“We have managed to create a kind of consensus of liberal, pro-Western, pro-Democratic opinion implicitly focused on partnering with colleagues from neighboring countries and from the West”, Grabowicz says.
At times, Krytyka’s publications have even been prescient. While helping upload articles from past issues to the Krytyka website, Julia Bentia noticed that her colleagues had predicted many things — including Russia’s attitude toward Ukraine.
“No one had any illusions”, she says. “You can trace this through the texts”.
Looking To The Future
As Krytyka marks its 20th birthday, it is increasingly confronting the challenges of the 21st century. Surprisingly, few of those challenges are specific to Ukraine. Although the country has experienced revolution, war, and the start of a broad reform process since 2014, these events have not altered Krytyka’s core mission significantly, Grabowicz says. In many ways, that is because the journal was ahead of the intellectual and historical curve.
“After the Revolution of Dignity, after Euromaidan, after the flight of [ex-President Viktor] Yanukovych, many of the things that we had been arguing for are now part of the new national consensus”, he says.
The larger challenge is adapting to a changing economic and technological environment. Like virtually any specialized publication with an intellectual readership, Krytyka has always struggled with funding. The economic crisis that followed the Maidan revolution and the start of the war, has also been a blow. Still, the journal is chugging along.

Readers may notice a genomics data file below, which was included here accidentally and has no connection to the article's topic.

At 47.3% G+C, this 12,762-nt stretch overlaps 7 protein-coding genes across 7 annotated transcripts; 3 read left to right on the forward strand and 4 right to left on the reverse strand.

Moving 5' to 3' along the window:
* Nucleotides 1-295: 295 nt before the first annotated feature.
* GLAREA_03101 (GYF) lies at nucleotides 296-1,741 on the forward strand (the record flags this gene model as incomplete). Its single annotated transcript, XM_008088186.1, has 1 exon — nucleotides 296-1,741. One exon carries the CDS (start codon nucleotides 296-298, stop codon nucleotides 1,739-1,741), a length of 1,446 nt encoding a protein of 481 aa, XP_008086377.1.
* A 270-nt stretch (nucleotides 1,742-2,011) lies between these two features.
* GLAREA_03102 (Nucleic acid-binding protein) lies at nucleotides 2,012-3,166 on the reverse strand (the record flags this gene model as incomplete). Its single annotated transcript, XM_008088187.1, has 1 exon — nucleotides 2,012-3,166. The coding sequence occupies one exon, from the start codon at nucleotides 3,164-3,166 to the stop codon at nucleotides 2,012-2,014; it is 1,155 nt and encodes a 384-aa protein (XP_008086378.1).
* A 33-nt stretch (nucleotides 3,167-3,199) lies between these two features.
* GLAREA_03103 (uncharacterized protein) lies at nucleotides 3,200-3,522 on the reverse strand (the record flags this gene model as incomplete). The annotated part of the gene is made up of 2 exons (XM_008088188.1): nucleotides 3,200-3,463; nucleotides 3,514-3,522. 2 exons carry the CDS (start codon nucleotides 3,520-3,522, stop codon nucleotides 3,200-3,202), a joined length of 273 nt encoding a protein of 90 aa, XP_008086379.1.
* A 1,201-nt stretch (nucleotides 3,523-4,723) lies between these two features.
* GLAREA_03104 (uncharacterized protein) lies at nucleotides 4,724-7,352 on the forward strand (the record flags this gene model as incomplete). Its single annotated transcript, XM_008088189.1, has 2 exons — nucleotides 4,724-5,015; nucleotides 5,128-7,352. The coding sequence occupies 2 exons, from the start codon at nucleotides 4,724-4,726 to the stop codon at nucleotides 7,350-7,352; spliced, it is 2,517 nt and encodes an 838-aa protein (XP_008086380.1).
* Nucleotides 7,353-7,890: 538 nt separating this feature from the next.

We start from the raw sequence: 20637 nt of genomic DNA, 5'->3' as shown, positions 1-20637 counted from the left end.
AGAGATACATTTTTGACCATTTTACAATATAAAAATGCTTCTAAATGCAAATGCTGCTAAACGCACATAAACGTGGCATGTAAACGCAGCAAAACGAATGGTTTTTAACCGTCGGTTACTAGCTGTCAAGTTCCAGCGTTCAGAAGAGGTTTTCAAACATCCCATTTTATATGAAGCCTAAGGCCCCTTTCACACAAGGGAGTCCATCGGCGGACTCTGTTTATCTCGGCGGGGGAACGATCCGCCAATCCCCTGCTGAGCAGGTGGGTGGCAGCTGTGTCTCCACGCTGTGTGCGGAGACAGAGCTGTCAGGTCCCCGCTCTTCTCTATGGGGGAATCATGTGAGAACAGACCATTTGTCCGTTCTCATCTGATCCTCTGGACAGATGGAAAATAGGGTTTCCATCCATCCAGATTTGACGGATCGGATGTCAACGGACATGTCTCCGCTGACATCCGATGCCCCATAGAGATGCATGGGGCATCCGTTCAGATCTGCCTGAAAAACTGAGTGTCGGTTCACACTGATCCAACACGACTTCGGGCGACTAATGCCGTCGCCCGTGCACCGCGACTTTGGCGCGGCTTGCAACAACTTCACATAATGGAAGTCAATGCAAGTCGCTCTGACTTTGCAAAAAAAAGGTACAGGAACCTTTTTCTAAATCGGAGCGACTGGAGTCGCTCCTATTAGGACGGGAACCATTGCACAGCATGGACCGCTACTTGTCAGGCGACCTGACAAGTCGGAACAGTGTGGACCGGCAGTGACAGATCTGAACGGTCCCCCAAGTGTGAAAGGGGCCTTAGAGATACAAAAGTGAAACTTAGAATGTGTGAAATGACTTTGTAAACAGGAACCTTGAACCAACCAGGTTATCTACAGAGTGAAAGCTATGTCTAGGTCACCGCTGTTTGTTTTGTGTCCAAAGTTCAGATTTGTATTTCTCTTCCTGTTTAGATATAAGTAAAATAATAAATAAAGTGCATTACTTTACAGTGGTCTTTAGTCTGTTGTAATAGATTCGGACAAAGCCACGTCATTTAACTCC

A more delicate problem however may be in adapting to changing technology. Currently, Krytyka is published every other month — although it hopes to become a monthly journal again in the future. It has also recently changed its format, becoming a smaller publication. Bentia admits it can be challenging to adapt to a world in which social media is shortening attention spans and internet users expect free content.
“One of our problems is that, with the internet, people want to read shorter texts”, she says.
But these changes bring their own advantages. Krytyka first went online in 2007. It took a while for the site to develop, Grabowicz admits, but by 2014 or 2015, it had become “professional”. And unlike the print journal, Krytyka’s website is available in both Ukrainian and English.
Naturally, the Ukrainian site is more active. But the journal has a strong and ever-changing pool of authors and talented translators. It translates Ukrainian texts into English and foreign-language writing into Ukrainian, bringing together intellectual analysis of Ukraine from around the world, Bentia notes. It’s website is now more popular than the print edition, making Ukrainian intellectual thought available to a broader, more international audience.
Most importantly, Krytyka is not afraid of different views. Its journal and website cultivate the kind of environment it wants to see in Ukraine — intellectual openness, pluralism, and internationalism.
“Krytyka is a bridge between Ukraine and the world”, Bentia says.
Matthew Kupfer is Senior Editor at The Odessa Review.